of the data that groups elements that that user agent perceives as
implying relationships.
Often the user agent will choose by default the elements it considers
important for structured navigation, however these may not be relevant
in all circumstances. It may be that the user wishes to navigate via
informal mechanisms such as microformats, decentralised extended
elements, or via a particular styling which is used to convey a
structure in the visual navigation, but which does not exist in the
element hierarchy.

Examples of Success Criterion 2.5.7 :
    Fred is blind and wishes to navigate through the menu structure
using the Tab key, however the menu is a set of nested list elements
with a particular HTML class attribute denoting the menu-submenu
relationship. Because Fred's user agent allows him to configure
important elements he can explicitly include the class name as an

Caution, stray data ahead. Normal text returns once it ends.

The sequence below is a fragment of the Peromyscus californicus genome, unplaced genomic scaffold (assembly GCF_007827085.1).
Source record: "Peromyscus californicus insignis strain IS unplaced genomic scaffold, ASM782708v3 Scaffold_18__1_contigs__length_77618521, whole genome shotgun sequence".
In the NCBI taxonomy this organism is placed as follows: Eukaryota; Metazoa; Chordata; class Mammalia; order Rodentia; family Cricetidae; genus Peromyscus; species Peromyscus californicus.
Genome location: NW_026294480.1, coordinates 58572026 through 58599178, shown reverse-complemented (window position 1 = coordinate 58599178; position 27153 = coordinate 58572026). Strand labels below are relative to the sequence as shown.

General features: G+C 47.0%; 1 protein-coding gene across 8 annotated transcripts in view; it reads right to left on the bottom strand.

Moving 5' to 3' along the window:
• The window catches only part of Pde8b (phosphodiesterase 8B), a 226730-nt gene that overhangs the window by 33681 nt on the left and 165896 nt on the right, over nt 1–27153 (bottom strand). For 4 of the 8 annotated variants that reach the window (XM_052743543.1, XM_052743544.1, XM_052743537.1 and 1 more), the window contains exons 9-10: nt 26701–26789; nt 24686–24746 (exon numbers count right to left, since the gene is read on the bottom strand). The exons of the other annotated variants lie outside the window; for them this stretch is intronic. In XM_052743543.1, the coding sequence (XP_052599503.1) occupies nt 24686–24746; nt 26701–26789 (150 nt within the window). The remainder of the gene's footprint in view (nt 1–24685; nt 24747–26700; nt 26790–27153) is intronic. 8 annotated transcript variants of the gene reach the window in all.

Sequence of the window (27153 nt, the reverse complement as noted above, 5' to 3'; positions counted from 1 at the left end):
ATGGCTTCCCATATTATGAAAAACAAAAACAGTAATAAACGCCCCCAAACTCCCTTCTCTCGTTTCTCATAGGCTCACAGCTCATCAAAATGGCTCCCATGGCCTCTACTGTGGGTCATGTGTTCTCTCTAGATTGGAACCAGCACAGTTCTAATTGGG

important element for navigation. He then assigns a keyboard shortcut
to navigate to the next element with the same class name as the
element that has the focus.
   Jane uses a mobile device (and is often situationally impaired) and
often encounters tables laid out using floating DIV elements with
specific class names denoting the visual styling. In this case Jane
cannot use the cursor keys to move around these tabular layouts having
instead to use the tab key to move sequentially left-to-right
top-to-bottom. Jane's browser allows her to configure important
elements and so she can pick out the classes associated with thes
element, and therefore use the cursor key to move logically through
columns or rows.

[deleted second example from original 2.5.7, it was a more terse
version of the example from 1.10.3. The example in 1.10.3 include
better explanation.
-- 
Jim Allan, Accessibility Coordinator & Webmaster
Texas School for the Blind and Visually Impaired
1100 W. 45th St., Austin, Texas 78756
voice 512.206.9315    fax: 512.206.9264  http://www.tsbvi.edu/
"We shape our tools and thereafter our tools shape us." McLuhan, 1964
Received on Thursday, 12 April 2012 17:00:38 GMT